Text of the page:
Friday 5 April 2019

The One

You may have noticed that Catholics often marry Catholics. Up our valley, there is a, not unexpected, degree of endogamy - Hickeys marry Kellys and Wards marry Nevilles. Indeed I know two of our neighbours who have married into a home which they could see across the valley from the front door of the place where they grew up. There were good reasons for that, back in the day: the only hops you were likely to dance at were within a bicycle ride of home, and you looked across the dance-floor at the pretty gals or shumbling galoots and said I'll 'ave 'im or She is The One. But if The One escapes to Dublin and marries a solicitor, most blokes settle down to life with someone and are happy or unhappy in their choice. I suggest that the amount of happiness or luck which rains down on your shoulders is largely to do with your own attitude and anger. If you're happy in your own skin, then you can deal with a "difficult" partner; if not, then your own insecurities will boil over when she's late with the dinner. Cook yer own dinner, ye lazy dependent git. Today a MeFi thread about ending relationships popped up on the blogosphere. If you're unsure . . . it may help.

Dancehalls? Today's Wordaday quote:
Diversity is being invited to the party; inclusion is being asked to dance.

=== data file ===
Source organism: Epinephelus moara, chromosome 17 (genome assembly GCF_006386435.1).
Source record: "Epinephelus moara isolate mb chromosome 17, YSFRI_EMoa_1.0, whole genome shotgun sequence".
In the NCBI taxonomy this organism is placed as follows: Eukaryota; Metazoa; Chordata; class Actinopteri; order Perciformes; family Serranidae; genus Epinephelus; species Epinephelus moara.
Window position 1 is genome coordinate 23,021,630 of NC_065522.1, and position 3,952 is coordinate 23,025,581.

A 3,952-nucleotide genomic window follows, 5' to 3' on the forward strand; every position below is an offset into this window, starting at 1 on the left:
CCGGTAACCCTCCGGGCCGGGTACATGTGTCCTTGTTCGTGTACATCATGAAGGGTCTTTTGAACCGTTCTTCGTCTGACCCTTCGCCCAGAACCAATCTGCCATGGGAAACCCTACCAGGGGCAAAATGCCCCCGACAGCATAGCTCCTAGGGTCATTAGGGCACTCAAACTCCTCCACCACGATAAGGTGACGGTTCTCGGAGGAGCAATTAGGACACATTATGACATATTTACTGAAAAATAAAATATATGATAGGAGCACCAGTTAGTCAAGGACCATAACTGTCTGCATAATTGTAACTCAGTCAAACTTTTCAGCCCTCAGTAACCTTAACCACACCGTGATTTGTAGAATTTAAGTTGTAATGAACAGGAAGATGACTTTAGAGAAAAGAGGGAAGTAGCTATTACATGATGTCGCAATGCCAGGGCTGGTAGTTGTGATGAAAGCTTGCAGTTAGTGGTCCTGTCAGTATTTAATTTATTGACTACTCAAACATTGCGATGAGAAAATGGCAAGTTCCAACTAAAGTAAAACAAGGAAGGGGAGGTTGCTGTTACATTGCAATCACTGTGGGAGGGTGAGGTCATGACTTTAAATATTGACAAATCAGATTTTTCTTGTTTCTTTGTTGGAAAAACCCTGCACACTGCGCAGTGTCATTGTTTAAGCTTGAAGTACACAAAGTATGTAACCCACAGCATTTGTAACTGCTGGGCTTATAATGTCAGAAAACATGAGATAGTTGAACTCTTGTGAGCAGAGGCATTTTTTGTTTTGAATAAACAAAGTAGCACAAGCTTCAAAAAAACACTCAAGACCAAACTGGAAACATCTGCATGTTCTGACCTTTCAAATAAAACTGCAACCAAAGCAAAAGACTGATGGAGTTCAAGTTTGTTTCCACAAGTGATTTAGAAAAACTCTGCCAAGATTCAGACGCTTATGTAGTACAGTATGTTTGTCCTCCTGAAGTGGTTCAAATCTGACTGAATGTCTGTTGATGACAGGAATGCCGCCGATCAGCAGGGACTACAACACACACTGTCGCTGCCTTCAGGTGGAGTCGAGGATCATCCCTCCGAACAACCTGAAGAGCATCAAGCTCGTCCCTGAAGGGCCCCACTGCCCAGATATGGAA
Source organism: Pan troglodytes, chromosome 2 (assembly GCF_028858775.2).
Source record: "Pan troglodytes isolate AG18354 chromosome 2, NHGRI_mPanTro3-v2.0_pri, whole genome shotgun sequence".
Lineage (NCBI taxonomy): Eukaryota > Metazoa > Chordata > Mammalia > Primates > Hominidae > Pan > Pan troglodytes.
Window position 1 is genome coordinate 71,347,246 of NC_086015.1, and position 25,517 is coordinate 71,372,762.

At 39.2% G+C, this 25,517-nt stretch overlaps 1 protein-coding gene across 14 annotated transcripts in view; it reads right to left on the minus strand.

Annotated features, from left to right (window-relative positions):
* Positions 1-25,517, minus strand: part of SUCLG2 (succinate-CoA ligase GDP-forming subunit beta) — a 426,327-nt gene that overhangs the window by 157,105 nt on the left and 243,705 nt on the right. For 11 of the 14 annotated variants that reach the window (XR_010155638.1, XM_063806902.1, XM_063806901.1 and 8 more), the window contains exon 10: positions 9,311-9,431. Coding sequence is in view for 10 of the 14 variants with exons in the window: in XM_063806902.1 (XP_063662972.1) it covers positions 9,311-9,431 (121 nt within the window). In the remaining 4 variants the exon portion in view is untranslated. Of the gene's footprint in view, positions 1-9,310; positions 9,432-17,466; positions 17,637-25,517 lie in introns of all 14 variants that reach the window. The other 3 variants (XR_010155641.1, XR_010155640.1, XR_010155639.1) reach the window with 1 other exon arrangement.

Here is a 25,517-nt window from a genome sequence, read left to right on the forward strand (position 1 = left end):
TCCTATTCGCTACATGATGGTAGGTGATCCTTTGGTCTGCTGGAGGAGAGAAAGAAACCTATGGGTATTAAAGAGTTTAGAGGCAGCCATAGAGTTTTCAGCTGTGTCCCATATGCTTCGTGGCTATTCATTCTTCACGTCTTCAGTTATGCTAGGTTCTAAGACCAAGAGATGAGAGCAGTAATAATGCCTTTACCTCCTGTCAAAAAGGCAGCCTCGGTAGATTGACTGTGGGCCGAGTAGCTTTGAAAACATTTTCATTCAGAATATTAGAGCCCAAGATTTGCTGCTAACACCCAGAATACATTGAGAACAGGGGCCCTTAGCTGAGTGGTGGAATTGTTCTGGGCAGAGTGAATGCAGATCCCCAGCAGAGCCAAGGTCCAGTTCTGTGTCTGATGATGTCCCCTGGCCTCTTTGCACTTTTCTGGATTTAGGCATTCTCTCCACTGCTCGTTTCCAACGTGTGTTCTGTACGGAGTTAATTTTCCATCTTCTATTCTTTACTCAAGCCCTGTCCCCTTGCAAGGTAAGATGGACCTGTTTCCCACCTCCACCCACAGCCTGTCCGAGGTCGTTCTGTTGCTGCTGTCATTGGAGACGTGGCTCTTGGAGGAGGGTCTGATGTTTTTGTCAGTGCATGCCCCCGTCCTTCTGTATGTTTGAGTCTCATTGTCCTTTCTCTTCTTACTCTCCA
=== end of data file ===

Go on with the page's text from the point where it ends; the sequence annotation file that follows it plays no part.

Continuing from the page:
Verna Myers

Now that we have cars, even in deepest rural Ireland, your choice of dance-hall is much wider. And the rise and rise of on-line dating provides another set of options. Not all the people on internet dating sites are axe-murderers. Attraction is more than pheromones; and compatability is more than bonking. You've got to talk about something apart from how was it for you? over breakfast. It's a multi-variate optimisation problem although few people would actually implement this in a computer program. Although Charles Darwin famously made a list.
Marry Not Marry
Children Avoid tedious in-laws
Companion in ageWork and productivity
Wife better than a dog Clever men in clubs
Books and Music Free time 
Bonkety Bonk Travel
No he didn't mention the bonking - he was a Victorian - but he got a lot of it in. Poor Emma Darwin was born in 1808 and had children in 1839 1841 1843 1845 1847 1848 1850 1851 1856. Essentially 20 years pregnant or lactating.

But I put it to you that, in any group of 100 people, you could surely make a go of a long-term relationship with 1 of them. Indeed if you popped the question and were reasonably cont[in]ent, you wouldn't know any different from if you had washed up with your Platonic ideal partner. That 1% rule means that, if you'd just go looking, there are 76 million people alive today who'd be Good Enough as a spouse. Obviously fewer than that if you eliminate people old enough to be your granny and those below the age of consent. You wouldn't want to make the first date a permenant fixture but neither do you want to restless flit from one partner to the next until all your pals are married. Numberphile has algorithmed this optimisation problem:
Choosing a toilet or a secretary or a wife - Ria Symonds or
Stable Marriage Problem. - Emily Riehl or
The mathematics of love by Hannah Fry at TED

Dan Savage writes an agony column in Seattle. Here he is rounding up from a 0.64 to The One. |Just be content with the blessings you have - you could travel further and fare worse. Dan Savage and partner [the happy pair shown at the top] are leading the charge with a project to support and empower oppressed BLT teenagers showing, through their well-lived adult lives that, although High School will probably be grim

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